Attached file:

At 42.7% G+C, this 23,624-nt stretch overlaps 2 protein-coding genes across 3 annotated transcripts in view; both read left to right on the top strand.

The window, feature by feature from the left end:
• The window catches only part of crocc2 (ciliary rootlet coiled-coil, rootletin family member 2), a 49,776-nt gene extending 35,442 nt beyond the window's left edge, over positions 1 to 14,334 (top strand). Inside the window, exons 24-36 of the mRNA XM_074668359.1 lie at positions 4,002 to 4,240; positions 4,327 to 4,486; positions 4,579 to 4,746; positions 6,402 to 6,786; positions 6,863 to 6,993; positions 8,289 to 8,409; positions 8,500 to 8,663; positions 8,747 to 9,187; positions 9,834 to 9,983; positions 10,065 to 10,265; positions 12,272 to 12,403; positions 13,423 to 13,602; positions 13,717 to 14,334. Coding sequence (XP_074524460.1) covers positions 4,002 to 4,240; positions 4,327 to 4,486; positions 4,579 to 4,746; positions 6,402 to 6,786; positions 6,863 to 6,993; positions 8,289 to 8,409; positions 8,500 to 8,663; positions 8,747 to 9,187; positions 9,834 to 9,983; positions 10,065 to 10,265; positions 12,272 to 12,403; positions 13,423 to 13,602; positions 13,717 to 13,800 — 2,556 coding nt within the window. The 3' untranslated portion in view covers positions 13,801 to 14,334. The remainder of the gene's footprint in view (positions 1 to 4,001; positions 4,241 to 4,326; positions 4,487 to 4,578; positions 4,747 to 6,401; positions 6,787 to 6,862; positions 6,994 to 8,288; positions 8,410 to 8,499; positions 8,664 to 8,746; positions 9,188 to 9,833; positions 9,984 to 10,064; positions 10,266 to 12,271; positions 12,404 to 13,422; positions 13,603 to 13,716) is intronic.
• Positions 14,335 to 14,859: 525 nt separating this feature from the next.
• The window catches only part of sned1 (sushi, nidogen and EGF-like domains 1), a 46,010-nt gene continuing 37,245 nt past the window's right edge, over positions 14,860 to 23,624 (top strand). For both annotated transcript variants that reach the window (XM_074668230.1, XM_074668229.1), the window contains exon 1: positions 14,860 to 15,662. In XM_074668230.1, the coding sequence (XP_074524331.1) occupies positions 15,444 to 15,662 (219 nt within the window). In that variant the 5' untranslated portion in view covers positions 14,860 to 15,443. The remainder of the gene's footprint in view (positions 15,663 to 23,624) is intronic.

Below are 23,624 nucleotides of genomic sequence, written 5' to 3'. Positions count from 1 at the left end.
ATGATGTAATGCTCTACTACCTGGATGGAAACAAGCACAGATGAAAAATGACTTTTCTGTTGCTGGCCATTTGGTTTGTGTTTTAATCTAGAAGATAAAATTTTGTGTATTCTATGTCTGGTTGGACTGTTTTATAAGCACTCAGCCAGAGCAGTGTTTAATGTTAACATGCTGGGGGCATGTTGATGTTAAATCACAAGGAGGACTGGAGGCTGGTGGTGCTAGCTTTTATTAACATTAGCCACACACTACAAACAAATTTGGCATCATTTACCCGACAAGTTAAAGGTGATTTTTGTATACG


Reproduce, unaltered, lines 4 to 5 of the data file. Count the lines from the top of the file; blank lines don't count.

• Positions 14,335 to 14,859: 525 nt separating this feature from the next.
• The window catches only part of sned1 (sushi, nidogen and EGF-like domains 1), a 46,010-nt gene continuing 37,245 nt past the window's right edge, over positions 14,860 to 23,624 (top strand). For both annotated transcript variants that reach the window (XM_074668230.1, XM_074668229.1), the window contains exon 1: positions 14,860 to 15,662. In XM_074668230.1, the coding sequence (XP_074524331.1) occupies positions 15,444 to 15,662 (219 nt within the window). In that variant the 5' untranslated portion in view covers positions 14,860 to 15,443. The remainder of the gene's footprint in view (positions 15,663 to 23,624) is intronic.